Mihail Kogălniceanu International Airport

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Constanța "Mihail Kogălniceanu" International Airport
Aeroportul Internaţional Constanța Mihail Kogălniceanu
Sigla.jpg
CND airport.jpg

IATA: CNDICAO: LRCK

CND is located in Romania
CND
CND
Location of airport in Romania
Summary
Airport type Public / Military
Operator S. N. Aeroportul International Mihail Kogalniceanu Constanta S.A.
Serves Constanța
Location Mihail Kogălniceanu, Romania
Elevation AMSL 353 ft / 108 m
Coordinates 44°21′44″N 028°29′18″E / 44.36222°N 28.48833°E / 44.36222; 28.48833 (Constanța "Mihail Kogălniceanu" International Airport)Coordinates: 44°21′44″N 028°29′18″E / 44.36222°N 28.48833°E / 44.36222; 28.48833 (Constanța "Mihail Kogălniceanu" International Airport)
Website www.mk-airport.ro
Runways
Direction Length Surface
m ft
18/36 3,500 11,483 Concrete
Statistics (2015)
Passengers 63,329
Aircraft movements 2,227
Source: Romanian AIP at EUROCONTROL,[1] Statistics[2]

Mihail Kogălniceanu Airport (IATA: CNDICAO: LRCK) is situated in south-east Romania, in the commune of Mihail Kogălniceanu, 26 kilometres (16 mi) north-northwest of Constanța.[1] It is the main airport of Dobrogea region and it provides access to Constanța County, the Port of Constanța and Black Sea resorts. The airport is named in honour of Mihail Kogălniceanu, the 3rd Prime Minister of Romania.[3]

The military sector of the Mihail Kogălniceanu International Airport is currently an annex of the 86th Air Base. Since 1999 it has occasionally been used by the United States Air Force.

History[edit]

Built in 1955, as a military airbase, Mihail Kogălniceanu Airport opened for civil operations in May 1960, when it replaced the old Palas Airport (founded in 1932).[4][5]

A passenger terminal with a capacity of 200 passengers per hour was inaugurated in 1962, followed, five years later, by an expansion to a processing capacity of 300 pax/hour. In 1974, a major expansion increased the processing capacity to 1,000 pax/hour.[6]

Use of the airport peaked at 778,766 passengers in 1979, when foreign tourism to the Romanian Riviera was at a high.[7][8]

Airlines and destinations[edit]

Airlines Destinations
Blue Air Bergamo (ends 26 October 2016)[9]
Seasonal: Athens
Seasonal charter: Tel Aviv-Ben Gurion
Turkish Airlines Istanbul-Atatürk
Wizz Air London-Luton

Traffic and statistics[edit]

Constanta airport
Departures terminal

Mihail Kogălniceanu International Airport handled 63,329 passengers in 2015,[2] which represents a 66.9% increase over the previous year.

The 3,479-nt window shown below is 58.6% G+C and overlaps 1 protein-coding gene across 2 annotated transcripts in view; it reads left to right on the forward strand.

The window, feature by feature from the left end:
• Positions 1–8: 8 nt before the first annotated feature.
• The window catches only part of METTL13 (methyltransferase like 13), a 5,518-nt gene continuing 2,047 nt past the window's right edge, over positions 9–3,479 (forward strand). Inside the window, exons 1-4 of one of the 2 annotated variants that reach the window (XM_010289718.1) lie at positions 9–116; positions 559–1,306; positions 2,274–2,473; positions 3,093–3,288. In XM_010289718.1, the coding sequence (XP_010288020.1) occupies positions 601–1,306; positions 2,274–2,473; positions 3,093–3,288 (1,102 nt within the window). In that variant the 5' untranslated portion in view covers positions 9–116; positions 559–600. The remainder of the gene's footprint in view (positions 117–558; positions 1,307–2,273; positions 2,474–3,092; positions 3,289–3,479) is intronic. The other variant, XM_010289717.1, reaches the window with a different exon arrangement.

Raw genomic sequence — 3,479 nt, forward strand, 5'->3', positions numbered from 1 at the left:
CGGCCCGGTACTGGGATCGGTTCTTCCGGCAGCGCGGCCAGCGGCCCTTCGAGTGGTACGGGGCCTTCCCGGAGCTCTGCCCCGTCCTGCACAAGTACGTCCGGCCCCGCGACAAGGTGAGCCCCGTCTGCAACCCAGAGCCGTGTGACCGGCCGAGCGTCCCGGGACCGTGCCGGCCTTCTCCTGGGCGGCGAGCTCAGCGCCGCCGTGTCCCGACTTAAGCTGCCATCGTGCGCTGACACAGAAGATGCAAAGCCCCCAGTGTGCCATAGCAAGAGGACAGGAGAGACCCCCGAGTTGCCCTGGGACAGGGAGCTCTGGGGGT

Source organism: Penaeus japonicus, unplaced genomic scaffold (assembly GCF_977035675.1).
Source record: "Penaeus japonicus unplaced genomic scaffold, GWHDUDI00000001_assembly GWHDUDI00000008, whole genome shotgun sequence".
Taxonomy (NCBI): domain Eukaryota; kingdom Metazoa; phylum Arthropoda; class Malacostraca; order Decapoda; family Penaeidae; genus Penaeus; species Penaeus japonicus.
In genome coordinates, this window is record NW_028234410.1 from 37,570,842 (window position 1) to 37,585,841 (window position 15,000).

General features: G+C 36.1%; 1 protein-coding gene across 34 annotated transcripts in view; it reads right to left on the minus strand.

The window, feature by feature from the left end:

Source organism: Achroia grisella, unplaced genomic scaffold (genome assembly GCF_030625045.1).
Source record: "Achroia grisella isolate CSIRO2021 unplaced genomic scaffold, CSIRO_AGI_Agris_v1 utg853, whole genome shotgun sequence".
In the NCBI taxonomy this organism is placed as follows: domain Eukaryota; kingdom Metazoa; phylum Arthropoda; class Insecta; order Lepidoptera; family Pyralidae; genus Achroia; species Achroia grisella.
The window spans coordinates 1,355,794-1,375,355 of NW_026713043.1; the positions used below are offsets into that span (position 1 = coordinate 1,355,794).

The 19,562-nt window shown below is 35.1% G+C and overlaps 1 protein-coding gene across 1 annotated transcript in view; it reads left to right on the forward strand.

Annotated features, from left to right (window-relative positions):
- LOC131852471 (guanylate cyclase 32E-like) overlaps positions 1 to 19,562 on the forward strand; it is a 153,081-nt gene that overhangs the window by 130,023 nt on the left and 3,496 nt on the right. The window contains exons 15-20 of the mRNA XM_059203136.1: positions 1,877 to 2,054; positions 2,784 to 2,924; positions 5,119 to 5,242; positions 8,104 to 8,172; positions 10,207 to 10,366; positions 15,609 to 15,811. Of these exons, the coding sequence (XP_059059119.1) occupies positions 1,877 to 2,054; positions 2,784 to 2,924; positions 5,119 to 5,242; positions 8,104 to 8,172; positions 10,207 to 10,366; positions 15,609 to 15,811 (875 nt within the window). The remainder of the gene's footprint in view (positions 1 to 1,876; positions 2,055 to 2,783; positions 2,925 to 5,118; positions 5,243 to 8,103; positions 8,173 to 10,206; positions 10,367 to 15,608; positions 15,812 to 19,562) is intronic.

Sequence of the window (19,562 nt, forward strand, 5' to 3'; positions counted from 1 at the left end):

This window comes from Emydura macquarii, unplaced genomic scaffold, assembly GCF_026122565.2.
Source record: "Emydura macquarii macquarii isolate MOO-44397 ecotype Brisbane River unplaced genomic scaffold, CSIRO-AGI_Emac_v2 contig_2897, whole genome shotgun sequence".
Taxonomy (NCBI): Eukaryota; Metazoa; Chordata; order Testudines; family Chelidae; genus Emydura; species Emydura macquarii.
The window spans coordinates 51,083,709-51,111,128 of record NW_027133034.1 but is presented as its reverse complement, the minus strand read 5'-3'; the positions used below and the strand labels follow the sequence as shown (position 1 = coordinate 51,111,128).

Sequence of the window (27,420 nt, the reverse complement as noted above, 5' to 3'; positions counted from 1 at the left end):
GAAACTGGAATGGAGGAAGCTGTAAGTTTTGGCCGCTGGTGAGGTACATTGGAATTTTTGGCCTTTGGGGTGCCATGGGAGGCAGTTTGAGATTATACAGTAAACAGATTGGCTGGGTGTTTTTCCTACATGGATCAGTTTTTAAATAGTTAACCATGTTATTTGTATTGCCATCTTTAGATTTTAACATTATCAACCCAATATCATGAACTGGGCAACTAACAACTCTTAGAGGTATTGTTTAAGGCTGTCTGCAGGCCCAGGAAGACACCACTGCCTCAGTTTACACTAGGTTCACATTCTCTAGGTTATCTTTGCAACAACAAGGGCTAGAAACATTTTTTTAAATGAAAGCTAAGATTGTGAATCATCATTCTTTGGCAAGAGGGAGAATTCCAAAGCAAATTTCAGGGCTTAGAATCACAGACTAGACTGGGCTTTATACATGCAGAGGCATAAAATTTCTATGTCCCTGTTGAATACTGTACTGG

Year Passengers[10][11][12][13] Compared to Previous Year
2005 110,900 -
2006 71,236 Decrease 35.7%
2007 42,331 Decrease 40.5%
2008 60,477 Increase 42.8%
2009 68,690 Increase 13.5%
2010 74,587 Increase 8.5%
2011 73,713 Decrease 0.1%
2012 94,641 Increase 28.4%
2013 73,301 Decrease 22.5%
2014 37,939 Decrease 48.2%
2015 63,329 Increase 66.9%
Busiest routes at Mihail Kogălniceanu International Airport
City Airport(s) Weekly Departures
(November 2015)
Airlines
Flag of Turkey.svg Istanbul Atatürk Airport
4
Turkish Airlines
Flag of Italy.svg Milano Bergamo Airport
4
Blue Air
Flag of Greece.svg Athens Athens Airport
2
Blue Air
Flag of Cyprus.svg Larnaca Larnaca Airport
2
Blue Air
Flag of the United Kingdom.svg London Luton Airport
2
Wizz Air
Flag of Israel.svg Tel Aviv Tel Aviv Airport
2
Blue Air

Military usage[edit]

U.S. Air Force F-22A Raptor taxis on the flightline at Mihail Kogălniceanu Air Base

The airport was home of the former Romanian Air Force 57th Air Base, which was the only unit operating the Mikoyan MiG-29 fighter aircraft. The base was disbanded in April 2004 and all the 18 MiG-29s remain in open storage at the airport. It has been used by the US Military since 1999. In 2003, it became one of four Romanian military facilities that have been used by U.S. military forces as a staging area for the invasion of and ongoing counter-insurgency efforts in Iraq, operated by the 458th Air Expeditionary Group. It was intended to become one of the main operating bases of United States Army Europe's Joint Task Force East (JTF-E), a rotating task force initially to be provided by the U.S. 2nd Cavalry Regiment, which was to eventually grow to a brigade sized force. The JTF-E concept has been reduced to the Army-only Task Force East, but the base still retains an important role, given added weight by the 2014 Crimean crisis.

During the first three months of the 2003 invasion of Iraq, the airport was transited by 1,300 cargo and personnel transports towards Iraq, comprising 6,200 personnel and about 11,100 tons of equipment.[14]

As of October 2009 the US has spent $48 million upgrading the base. Plans are for the base to initially host 1,700 US and Romanian military personnel.[15] Since 2009 the US operates a Permanent Forward Operating Site (PFOS) several times larger than the temporary base housed in the former 57th Air Base; the new base has 78 buildings and uses the land of the former Romanian 34th Infantry Brigade base.[14]